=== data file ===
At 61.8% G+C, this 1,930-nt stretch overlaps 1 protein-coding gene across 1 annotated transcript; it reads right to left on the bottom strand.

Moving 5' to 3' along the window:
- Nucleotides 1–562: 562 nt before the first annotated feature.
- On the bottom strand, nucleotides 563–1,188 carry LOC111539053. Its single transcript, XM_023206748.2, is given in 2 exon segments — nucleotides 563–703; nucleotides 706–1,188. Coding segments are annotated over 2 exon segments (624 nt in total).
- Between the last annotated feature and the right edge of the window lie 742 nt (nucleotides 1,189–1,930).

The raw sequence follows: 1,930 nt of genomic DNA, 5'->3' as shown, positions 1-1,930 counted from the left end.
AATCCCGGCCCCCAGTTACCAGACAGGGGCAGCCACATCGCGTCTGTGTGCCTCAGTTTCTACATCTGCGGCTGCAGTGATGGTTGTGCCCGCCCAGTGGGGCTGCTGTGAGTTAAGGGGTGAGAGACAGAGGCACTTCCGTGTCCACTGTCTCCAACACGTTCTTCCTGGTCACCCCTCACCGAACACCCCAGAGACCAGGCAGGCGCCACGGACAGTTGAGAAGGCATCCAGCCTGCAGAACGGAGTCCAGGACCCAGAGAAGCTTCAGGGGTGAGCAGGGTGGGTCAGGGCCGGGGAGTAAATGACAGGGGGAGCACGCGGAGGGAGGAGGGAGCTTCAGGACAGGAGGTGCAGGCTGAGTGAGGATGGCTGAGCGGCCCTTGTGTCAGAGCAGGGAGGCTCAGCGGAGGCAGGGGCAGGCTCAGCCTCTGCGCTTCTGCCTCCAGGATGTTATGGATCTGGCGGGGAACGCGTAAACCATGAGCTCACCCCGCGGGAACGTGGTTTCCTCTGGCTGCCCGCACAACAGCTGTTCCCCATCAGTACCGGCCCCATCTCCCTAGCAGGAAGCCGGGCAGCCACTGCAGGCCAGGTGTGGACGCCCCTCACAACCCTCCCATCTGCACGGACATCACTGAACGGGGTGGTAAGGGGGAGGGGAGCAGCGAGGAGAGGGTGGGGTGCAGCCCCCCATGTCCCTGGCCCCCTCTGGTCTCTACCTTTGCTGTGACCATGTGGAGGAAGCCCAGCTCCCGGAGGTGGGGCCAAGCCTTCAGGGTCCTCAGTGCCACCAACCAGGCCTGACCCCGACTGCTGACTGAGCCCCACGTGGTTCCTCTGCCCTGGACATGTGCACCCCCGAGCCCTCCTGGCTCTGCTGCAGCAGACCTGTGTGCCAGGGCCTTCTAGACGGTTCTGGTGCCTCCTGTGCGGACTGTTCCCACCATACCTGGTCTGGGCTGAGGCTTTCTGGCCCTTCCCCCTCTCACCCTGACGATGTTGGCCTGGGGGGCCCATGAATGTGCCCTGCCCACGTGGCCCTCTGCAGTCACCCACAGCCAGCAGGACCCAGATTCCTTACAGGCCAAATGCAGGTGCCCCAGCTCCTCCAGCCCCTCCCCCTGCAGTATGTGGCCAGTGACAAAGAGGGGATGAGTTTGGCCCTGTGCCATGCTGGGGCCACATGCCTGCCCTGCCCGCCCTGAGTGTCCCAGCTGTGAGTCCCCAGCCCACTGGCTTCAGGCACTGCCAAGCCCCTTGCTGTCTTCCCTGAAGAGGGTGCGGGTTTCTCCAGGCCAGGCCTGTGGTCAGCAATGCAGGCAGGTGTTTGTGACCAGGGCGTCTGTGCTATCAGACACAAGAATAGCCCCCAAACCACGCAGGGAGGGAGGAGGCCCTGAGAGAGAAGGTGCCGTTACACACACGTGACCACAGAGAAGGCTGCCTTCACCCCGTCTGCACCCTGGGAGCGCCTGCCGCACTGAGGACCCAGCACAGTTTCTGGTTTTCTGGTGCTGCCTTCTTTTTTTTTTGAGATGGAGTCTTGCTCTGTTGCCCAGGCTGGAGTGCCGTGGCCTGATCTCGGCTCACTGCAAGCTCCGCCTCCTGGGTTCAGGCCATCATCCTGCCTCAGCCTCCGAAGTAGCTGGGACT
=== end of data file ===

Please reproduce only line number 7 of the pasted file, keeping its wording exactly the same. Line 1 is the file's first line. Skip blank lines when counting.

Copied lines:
AATCCCGGCCCCCAGTTACCAGACAGGGGCAGCCACATCGCGTCTGTGTGCCTCAGTTTCTACATCTGCGGCTGCAGTGATGGTTGTGCCCGCCCAGTGGGGCTGCTGTGAGTTAAGGGGTGAGAGACAGAGGCACTTCCGTGTCCACTGTCTCCAACACGTTCTTCCTGGTCACCCCTCACCGAACACCCCAGAGACCAGGCAGGCGCCACGGACAGTTGAGAAGGCATCCAGCCTGCAGAACGGAGTCCAGGACCCAGAGAAGCTTCAGGGGTGAGCAGGGTGGGTCAGGGCCGGGGAGTAAATGACAGGGGGAGCACGCGGAGGGAGGAGGGAGCTTCAGGACAGGAGGTGCAGGCTGAGTGAGGATGGCTGAGCGGCCCTTGTGTCAGAGCAGGGAGGCTCAGCGGAGGCAGGGGCAGGCTCAGCCTCTGCGCTTCTGCCTCCAGGATGTTATGGATCTGGCGGGGAACGCGTAAACCATGAGCTCACCCCGCGGGAACGTGGTTTCCTCTGGCTGCCCGCACAACAGCTGTTCCCCATCAGTACCGGCCCCATCTCCCTAGCAGGAAGCCGGGCAGCCACTGCAGGCCAGGTGTGGACGCCCCTCACAACCCTCCCATCTGCACGGACATCACTGAACGGGGTGGTAAGGGGGAGGGGAGCAGCGAGGAGAGGGTGGGGTGCAGCCCCCCATGTCCCTGGCCCCCTCTGGTCTCTACCTTTGCTGTGACCATGTGGAGGAAGCCCAGCTCCCGGAGGTGGGGCCAAGCCTTCAGGGTCCTCAGTGCCACCAACCAGGCCTGACCCCGACTGCTGACTGAGCCCCACGTGGTTCCTCTGCCCTGGACATGTGCACCCCCGAGCCCTCCTGGCTCTGCTGCAGCAGACCTGTGTGCCAGGGCCTTCTAGACGGTTCTGGTGCCTCCTGTGCGGACTGTTCCCACCATACCTGGTCTGGGCTGAGGCTTTCTGGCCCTTCCCCCTCTCACCCTGACGATGTTGGCCTGGGGGGCCCATGAATGTGCCCTGCCCACGTGGCCCTCTGCAGTCACCCACAGCCAGCAGGACCCAGATTCCTTACAGGCCAAATGCAGGTGCCCCAGCTCCTCCAGCCCCTCCCCCTGCAGTATGTGGCCAGTGACAAAGAGGGGATGAGTTTGGCCCTGTGCCATGCTGGGGCCACATGCCTGCCCTGCCCGCCCTGAGTGTCCCAGCTGTGAGTCCCCAGCCCACTGGCTTCAGGCACTGCCAAGCCCCTTGCTGTCTTCCCTGAAGAGGGTGCGGGTTTCTCCAGGCCAGGCCTGTGGTCAGCAATGCAGGCAGGTGTTTGTGACCAGGGCGTCTGTGCTATCAGACACAAGAATAGCCCCCAAACCACGCAGGGAGGGAGGAGGCCCTGAGAGAGAAGGTGCCGTTACACACACGTGACCACAGAGAAGGCTGCCTTCACCCCGTCTGCACCCTGGGAGCGCCTGCCGCACTGAGGACCCAGCACAGTTTCTGGTTTTCTGGTGCTGCCTTCTTTTTTTTTTGAGATGGAGTCTTGCTCTGTTGCCCAGGCTGGAGTGCCGTGGCCTGATCTCGGCTCACTGCAAGCTCCGCCTCCTGGGTTCAGGCCATCATCCTGCCTCAGCCTCCGAAGTAGCTGGGACT